Katy Kerklaan, Citizen Information Specialist
503-697-6502 | firstname.lastname@example.org
September 28, 2016
PARTNERSHIP WINS 2016 AMERICAN CULTURAL RESOURCES ASSOCIATION INDUSTRY AWARD
LAKE OSWEGO, Ore. – The Lake Oswego Tigard Water Partnership recently won a 2016 American Cultural Resources Association (ACRA) Industry Award-Public Sector for outstanding commitment to protecting cultural resources, as part of construction of a $254 million water project.
The award was presented during a ceremony at the ACRA annual conference in Palm Springs, California on September 19.
“It’s an honor to be acknowledged for our stewardship and proactive approach to minimizing impacts to cultural resources,” said Joel Komarek, P.E., Partnership Director. “We collaborated with many stakeholders to install vital water infrastructure for our two communities in a sensitive manner, while also protecting and commemorating Lake Oswego’s cultural and tribal history through a unique exhibit.”
Portions of the Partnership project were sited in known culturally sensitive areas, including the Burnett site in Lake Oswego. The Partnership worked with consulting archaeologists from a local firm Archaeological Investigations Northwest (AINW), the State Historic Preservation Office and the Confederated Tribes of Grand Ronde to develop a comprehensive mitigation plan for construction, which involved two key phases. First, a team of AINW archaeologists conducted a comprehensive exploration and recovery effort to collect and curate artifacts along the pipeline route. An analysis of the recovered artifacts allowed archaeologists and tribal representatives to reconstruct the history of when and how the area was used by Native Americans prior to Euroamerican settlement during the nineteenth century.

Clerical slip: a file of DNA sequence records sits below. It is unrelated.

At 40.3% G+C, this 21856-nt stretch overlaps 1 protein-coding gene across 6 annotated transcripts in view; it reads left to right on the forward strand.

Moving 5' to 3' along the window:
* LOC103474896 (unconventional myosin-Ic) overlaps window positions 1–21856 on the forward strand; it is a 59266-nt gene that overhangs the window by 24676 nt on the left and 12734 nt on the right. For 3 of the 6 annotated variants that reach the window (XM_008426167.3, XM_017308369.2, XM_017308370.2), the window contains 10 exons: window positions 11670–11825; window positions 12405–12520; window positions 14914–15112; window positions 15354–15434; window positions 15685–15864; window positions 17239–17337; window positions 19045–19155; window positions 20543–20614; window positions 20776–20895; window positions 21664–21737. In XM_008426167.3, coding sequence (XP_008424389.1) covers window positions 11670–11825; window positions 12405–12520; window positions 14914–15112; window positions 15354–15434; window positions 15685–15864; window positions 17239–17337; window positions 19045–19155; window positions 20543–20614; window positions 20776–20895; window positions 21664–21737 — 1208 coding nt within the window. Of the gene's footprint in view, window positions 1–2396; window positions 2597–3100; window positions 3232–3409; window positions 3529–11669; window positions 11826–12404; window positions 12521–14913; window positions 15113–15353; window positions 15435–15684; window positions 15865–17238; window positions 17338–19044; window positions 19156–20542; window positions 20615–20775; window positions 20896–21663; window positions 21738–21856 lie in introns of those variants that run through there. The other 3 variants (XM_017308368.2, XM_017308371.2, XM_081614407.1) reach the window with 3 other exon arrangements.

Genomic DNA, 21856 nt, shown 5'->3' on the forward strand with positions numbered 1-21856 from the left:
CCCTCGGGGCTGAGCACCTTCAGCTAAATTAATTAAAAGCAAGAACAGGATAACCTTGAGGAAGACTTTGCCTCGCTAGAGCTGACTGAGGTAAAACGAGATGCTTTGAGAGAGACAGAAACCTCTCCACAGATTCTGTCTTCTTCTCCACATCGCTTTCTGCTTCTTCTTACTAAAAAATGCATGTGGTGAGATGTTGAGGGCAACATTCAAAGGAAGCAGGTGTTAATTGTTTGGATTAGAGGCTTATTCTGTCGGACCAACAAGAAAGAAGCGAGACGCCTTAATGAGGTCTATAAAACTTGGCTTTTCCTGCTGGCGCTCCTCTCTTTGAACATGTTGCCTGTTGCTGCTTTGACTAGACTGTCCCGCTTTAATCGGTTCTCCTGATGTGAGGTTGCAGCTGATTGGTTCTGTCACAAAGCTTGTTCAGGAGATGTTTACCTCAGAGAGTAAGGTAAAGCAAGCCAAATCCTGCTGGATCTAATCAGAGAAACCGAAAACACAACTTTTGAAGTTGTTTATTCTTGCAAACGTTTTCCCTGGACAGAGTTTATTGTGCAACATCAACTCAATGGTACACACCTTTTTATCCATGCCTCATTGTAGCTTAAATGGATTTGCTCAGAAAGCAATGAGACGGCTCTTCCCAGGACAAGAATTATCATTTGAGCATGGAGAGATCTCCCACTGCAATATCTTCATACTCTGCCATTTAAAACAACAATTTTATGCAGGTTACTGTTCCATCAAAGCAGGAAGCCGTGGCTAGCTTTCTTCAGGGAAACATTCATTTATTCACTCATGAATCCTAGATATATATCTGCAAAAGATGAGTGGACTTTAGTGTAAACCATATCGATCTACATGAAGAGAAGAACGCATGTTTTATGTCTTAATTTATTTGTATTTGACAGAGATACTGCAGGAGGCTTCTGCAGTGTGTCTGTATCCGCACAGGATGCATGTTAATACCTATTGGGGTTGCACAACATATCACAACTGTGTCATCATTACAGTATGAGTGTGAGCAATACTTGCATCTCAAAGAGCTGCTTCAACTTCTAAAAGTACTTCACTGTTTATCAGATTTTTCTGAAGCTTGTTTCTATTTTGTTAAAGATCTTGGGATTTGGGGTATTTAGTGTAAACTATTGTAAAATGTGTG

In the second phase, the Partnership developed a cultural resources exhibit in collaboration with the Confederated Tribes of Grand Ronde. The installation, located in George Rogers Park, incorporates a unique sculpture and exhibit commemorating the cultural and tribal legacy of Lake Oswego. The artwork, “The Man from Kosh-huk-shix,” was created by tribal artist Travis Stewart and was inspired by the story of a man who harvested eels from Willamette Falls and taught his village how to cook them to fend off starvation during a particularly brutal winter.
The American Cultural Resources Association is the national trade association for the cultural resource management industry. The Industry Award-Public Sector is awarded to a public sector organization that has demonstrated accomplishments and commitments above and beyond those required to meet laws and regulations relating to cultural resource management. AINW nominated the Partnership for the award.
For more information about the project, visit lotigardwater.org, email email@example.com or call 503-697-6502.